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A Ramble On Campaigns


seneschal

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As I read through the various discussions here I get the impression that my role-playing experience may not have been the same as other enthusiasts.  Call of Cthulhu, Pendragon and RuneQuest seem to be founded on massive, multi-chapter, pre-written campaigns.  But my friends and I never played that way, for several reasons.

No Spells For You! --- Fantasy role-playing was considered eeeeeeeevil In the 1970s and '80s.  To avoid parental wrath we played (primarily) Classic Traveller, Champions, and Toon -- all safely non-magical.  While there were published adventures and campaigns for each of these games (even Toon!), they tended to lend themselves to episodic play.  Toon is based on 8-minute cartoons, Champions always devolved into a big brawl instead of focusing on detective work, and Traveller is deadly enough that I had my players roll up three or four spare characters apiece -- just in case.  Who needs Grimtooth's Traps when you can perish simply for forgetting to zip up the fly on your spacesuit?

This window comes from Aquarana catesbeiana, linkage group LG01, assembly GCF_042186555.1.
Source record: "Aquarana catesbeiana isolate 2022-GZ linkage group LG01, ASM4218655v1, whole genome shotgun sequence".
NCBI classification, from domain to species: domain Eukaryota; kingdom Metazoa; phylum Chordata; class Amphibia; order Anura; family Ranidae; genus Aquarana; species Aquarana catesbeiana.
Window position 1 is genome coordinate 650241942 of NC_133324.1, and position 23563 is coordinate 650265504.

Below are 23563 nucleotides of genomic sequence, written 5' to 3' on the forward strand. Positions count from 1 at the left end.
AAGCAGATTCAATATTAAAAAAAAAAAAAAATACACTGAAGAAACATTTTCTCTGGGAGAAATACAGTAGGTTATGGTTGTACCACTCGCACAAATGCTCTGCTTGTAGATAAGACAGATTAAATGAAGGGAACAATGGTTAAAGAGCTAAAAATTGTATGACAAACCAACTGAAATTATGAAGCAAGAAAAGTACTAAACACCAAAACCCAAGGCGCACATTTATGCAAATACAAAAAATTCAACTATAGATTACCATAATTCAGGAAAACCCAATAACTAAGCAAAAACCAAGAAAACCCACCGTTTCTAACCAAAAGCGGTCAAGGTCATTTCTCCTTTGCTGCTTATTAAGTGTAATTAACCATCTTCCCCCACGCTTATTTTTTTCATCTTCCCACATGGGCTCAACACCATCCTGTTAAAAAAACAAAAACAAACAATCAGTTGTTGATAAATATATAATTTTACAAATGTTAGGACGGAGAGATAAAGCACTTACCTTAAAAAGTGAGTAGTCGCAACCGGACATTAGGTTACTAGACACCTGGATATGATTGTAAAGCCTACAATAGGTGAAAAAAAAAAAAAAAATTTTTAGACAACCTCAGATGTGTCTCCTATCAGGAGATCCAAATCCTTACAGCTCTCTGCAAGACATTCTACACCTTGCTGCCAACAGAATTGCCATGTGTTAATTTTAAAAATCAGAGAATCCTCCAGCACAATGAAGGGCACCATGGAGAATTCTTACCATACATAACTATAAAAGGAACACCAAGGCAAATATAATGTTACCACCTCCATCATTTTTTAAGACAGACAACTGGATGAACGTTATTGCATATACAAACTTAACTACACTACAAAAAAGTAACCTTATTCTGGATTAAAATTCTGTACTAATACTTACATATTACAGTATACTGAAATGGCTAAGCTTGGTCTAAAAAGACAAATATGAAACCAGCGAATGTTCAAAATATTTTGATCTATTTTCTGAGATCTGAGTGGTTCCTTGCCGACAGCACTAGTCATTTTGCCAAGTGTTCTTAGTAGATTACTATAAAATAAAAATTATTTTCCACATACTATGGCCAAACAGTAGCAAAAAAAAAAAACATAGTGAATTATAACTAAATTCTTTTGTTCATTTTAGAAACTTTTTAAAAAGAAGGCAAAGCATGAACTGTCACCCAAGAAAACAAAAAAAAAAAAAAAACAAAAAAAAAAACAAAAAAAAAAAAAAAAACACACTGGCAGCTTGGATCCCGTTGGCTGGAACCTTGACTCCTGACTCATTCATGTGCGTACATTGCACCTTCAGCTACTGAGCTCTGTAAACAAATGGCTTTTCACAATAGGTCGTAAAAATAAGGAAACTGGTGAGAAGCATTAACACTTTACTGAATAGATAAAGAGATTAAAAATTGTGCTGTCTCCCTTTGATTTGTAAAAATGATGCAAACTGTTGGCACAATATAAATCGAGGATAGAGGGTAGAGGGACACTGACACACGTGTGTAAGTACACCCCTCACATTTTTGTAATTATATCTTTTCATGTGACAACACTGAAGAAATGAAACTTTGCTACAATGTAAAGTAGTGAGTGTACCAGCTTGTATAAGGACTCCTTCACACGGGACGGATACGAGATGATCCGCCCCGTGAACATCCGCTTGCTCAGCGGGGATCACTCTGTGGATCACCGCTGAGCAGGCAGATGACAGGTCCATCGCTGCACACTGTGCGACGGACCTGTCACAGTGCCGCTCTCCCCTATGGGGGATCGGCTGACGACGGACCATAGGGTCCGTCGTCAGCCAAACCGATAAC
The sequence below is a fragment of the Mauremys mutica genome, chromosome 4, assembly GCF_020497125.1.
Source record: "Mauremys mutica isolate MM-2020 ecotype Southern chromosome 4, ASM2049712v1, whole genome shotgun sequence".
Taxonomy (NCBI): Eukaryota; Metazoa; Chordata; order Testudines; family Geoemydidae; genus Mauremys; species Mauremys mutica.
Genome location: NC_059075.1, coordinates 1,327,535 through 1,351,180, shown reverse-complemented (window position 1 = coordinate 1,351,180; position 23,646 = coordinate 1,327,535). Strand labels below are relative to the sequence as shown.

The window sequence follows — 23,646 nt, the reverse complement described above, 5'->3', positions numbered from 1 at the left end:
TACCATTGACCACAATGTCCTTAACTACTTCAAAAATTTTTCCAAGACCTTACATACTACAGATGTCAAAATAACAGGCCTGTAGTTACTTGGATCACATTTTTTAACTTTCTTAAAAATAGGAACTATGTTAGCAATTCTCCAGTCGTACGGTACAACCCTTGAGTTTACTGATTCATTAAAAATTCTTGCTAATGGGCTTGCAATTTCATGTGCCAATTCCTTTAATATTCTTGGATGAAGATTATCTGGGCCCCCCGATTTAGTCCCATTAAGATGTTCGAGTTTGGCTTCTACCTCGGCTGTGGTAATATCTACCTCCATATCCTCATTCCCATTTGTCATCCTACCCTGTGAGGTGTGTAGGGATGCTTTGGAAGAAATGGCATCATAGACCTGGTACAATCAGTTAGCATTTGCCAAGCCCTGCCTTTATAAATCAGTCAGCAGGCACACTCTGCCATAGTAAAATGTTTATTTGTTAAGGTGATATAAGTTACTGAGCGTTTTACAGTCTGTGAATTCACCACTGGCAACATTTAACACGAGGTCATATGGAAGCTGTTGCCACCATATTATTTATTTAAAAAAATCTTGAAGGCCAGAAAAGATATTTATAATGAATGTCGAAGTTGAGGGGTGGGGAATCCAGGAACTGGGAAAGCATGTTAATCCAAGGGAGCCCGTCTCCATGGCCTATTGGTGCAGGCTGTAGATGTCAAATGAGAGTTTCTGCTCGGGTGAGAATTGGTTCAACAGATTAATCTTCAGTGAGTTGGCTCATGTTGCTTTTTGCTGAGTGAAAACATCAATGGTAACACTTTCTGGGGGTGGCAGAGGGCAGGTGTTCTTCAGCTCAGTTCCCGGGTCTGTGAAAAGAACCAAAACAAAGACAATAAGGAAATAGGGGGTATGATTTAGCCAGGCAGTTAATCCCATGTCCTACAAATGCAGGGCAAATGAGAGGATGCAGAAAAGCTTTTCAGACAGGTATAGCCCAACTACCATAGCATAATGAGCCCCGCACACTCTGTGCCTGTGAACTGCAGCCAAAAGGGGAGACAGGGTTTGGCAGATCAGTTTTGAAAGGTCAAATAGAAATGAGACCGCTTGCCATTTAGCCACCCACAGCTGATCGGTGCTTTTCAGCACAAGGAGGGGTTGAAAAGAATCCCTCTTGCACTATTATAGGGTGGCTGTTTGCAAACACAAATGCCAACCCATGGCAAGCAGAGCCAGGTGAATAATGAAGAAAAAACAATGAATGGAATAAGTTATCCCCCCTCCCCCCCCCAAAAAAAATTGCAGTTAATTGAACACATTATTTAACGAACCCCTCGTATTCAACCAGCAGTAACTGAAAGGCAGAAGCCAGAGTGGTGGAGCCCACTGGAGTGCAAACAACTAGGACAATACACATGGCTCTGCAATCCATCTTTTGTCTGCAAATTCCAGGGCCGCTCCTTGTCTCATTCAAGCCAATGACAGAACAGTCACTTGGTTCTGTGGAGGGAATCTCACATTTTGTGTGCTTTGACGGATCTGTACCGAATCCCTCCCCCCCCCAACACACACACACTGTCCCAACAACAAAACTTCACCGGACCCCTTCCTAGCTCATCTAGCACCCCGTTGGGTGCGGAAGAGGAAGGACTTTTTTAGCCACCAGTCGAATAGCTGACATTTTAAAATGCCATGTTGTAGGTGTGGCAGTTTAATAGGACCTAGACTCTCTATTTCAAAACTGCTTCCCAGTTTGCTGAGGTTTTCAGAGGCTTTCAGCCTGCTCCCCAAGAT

Cheater, Cheater, Pumpkin-Eater! -- GM duties always seemed to fall to me but my players either had more disposable income or more sympathetic relatives than I did.  Did they purchase all the supplemental material for a given rules set?  Would they read the sample adventures in the backs of the core rulebooks?  Would they take advantage of their forbidden knowledge during play?  What do you think?  I had to come up with my own material, shamelessly stealing characters, locations and bits from comics, movies, and scenarios for totally unrelated games.  How were my players to know that a particular starship or villain base was actually the layout for a local mall, museum, or school?  A big, scary monster from one game is a big, scary alien for another.  What's the difference between Kimo the sumo ninja, Barmoth the Terror of Pluto, and Dastard Duckly?  I dunno.  They're all voiced by Cary-Hiroyuki Tagawa.  You can figure out the game mechanics later.